FROM David Smick
Getting the Biggest Bang from the Next Bailout President Obama will likely propose another huge investment of public money in private banks and brokerages houses. The mismanagement that caused them to collapse has made them very unpopular and the President is targeting one feature the public really can understand: executive bonuses .
Getting the Biggest Bang from the Next Bailout Big chunks of America's biggest banks are now owned by the taxpayers and, with billions more bailout money to come, they're going to own more. The Obama Administration is faced with a major question: with federal ownership on the increase, should there be more federal control? The President says he won't subsidize failure by allowing bailout money to pay for executive bonuses. Does he need to do more? Should he nationalize the banks and dismiss the architects of failure? Buy up those “toxic assets?” Cut the size of banks so they're not “too big to fail?” What's the best way to get the biggest bang for the next bailout?
A Political Salesman Lays It on the Line President-elect Obama said today that America's economic crisis is " no accident of history ." He decried "an era of irresponsibility" from Wall Street to Washington. But he said the seeds of the problem provide hope for overcoming what he called a "devastating loss of trust and confidence…"
A Political Salesman Lays It on the Line President-elect Barack Obama said today that only the federal government is big enough to prevent economic recession from lasting for years to come. Calling the America's economic crisis "no accident of history," he decried "an era of irresponsibility" from Wall Street to Washington and warned that "a bad situation could become dramatically worse" if Congress fails to act soon. But sounding more like a president than a president-elect he observed that the seeds of the problem provide hope for overcoming what he called a "devastating loss of trust and confidence…" We hear more about how bad things are, what Obama proposes and the prospects for improvement if he gets what he wants. Were years of "prosperity" really a sham? What's in store for America's standard of living?
G7 Finance Ministers to Gather to Discuss Global Financial Crisis Treasury Secretary Paulson said yesterday that governments around the world need to coordinate their actions so "the action of one country does not come at the expense of others or the stability of the system as a whole." Finance ministers from the industrialized West as well as China, Brazil and Saudi Arabia are coming to Washington in the next few days. They'll talk about interest rates, tax cuts, spending increases and the possibility of coordinating their efforts to restore confidence in the worldwide economy. But different countries face different problems, and they compete, especially with the US, which has been economically dominant for so long. We talk about hopes, as opposed to realities, as well as the decline of mutual trust and how it might be restored.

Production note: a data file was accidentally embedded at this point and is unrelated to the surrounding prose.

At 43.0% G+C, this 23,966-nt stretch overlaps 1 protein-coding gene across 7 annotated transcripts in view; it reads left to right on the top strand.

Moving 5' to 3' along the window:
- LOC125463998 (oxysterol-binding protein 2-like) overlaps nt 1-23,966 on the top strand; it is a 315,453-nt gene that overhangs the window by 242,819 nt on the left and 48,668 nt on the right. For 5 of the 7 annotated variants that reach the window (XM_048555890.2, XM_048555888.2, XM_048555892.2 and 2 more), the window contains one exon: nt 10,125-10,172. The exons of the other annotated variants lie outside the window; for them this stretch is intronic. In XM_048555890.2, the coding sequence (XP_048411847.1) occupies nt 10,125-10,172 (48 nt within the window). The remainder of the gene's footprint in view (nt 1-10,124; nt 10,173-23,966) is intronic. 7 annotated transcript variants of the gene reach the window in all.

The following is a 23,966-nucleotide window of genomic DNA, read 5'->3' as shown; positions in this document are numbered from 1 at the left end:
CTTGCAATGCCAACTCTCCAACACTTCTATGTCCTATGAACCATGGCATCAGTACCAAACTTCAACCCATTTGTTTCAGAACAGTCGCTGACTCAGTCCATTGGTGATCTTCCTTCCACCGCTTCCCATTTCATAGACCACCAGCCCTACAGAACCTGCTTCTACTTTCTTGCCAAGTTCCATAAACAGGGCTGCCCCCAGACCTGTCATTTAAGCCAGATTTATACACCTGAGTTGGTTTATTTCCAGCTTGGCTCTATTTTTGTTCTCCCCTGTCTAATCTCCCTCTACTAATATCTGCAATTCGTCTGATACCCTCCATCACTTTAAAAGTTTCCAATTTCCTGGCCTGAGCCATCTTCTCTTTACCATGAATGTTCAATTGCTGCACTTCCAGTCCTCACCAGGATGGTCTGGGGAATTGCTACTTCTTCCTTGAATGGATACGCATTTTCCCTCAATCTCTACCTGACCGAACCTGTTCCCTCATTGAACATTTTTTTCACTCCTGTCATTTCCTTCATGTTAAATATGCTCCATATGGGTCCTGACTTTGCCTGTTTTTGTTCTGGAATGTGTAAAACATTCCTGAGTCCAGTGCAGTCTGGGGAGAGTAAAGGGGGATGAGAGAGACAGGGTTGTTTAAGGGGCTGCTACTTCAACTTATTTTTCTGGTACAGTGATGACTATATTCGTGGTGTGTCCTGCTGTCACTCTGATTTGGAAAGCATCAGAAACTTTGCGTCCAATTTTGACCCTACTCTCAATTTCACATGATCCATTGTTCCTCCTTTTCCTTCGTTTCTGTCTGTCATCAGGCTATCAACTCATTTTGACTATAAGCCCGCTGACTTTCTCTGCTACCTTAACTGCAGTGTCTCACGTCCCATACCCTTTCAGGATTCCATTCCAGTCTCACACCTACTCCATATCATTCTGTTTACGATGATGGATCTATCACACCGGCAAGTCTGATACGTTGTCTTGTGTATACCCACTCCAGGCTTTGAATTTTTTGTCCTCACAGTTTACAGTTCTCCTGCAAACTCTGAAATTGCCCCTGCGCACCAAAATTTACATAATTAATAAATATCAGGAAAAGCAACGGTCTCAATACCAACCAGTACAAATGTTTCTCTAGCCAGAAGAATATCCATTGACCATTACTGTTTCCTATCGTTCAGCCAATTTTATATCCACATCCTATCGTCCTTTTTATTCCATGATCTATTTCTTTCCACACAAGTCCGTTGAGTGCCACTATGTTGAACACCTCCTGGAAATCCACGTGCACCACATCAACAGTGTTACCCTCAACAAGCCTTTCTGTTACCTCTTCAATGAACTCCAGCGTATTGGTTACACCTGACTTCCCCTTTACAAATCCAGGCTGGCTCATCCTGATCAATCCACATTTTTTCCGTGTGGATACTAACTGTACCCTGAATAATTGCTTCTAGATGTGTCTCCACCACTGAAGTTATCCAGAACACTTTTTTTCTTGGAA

AIG's Global Reach, What's Next? Bear Stearns was bailed out , along with Freddie and Fannie , while Lehman Brothers was allowed to fail . But with a trillion dollars in assets, American International Group turns out to be big enough to threaten the global economy, moving the Federal Reserved to agree to what the New York Times calls "the most radical intervention in private business in the central bank's history." The insurance company does business all over the world, insuring cars, houses, retirement plans and companies, along with a lot of exotic financial instruments based on risky mortgages. Why does AIG qualify for $85 billion in American taxpayers' money? Will unprecedented government intervention ease the private financial crisis? Will other troubled companies be standing in line?
The longest US war: Will Trump send more troops to Afghanistan? The Trump White House is divided over the Pentagon's request for more troops in Afghanistan—where the US has been fighting for the past 16 years. Is there a formula -- either for "victory" or a political settlement? Is there an end in sight for America's longest war?
Trump plays scolder-in-chief with NATO allies At the opening of NATO’s dramatic new headquarters in Brussels today, President Trump acknowledged that Article 5 — promising that “an attack on one nation is an attack on all” -- has only been invoked one time: in the aftermath of September 11. But the President failed to provide what 27 other Alliance members have been waiting for: a re-commitment by America’s new leader to Article 5. Instead, they got a scolding.
Who's to blame for the opioid crisis? Some of the lawyers who took on Big Tobacco are now going after Big Pharma. It’s all about the deadly epidemic of opioid use. Are the drug companies to blame? What about the users? Later, on today’s Talking Point: making sense of Britain’s upset election.
Venezuela spirals into economic and political chaos Venezuela, a country whose potential for prosperity is unmatched, finds itself on the verge of civil war. What sustains the repressive government? With time running out, guest host León Krauze looks at what the international community can do to pull the country from the edge of collapse.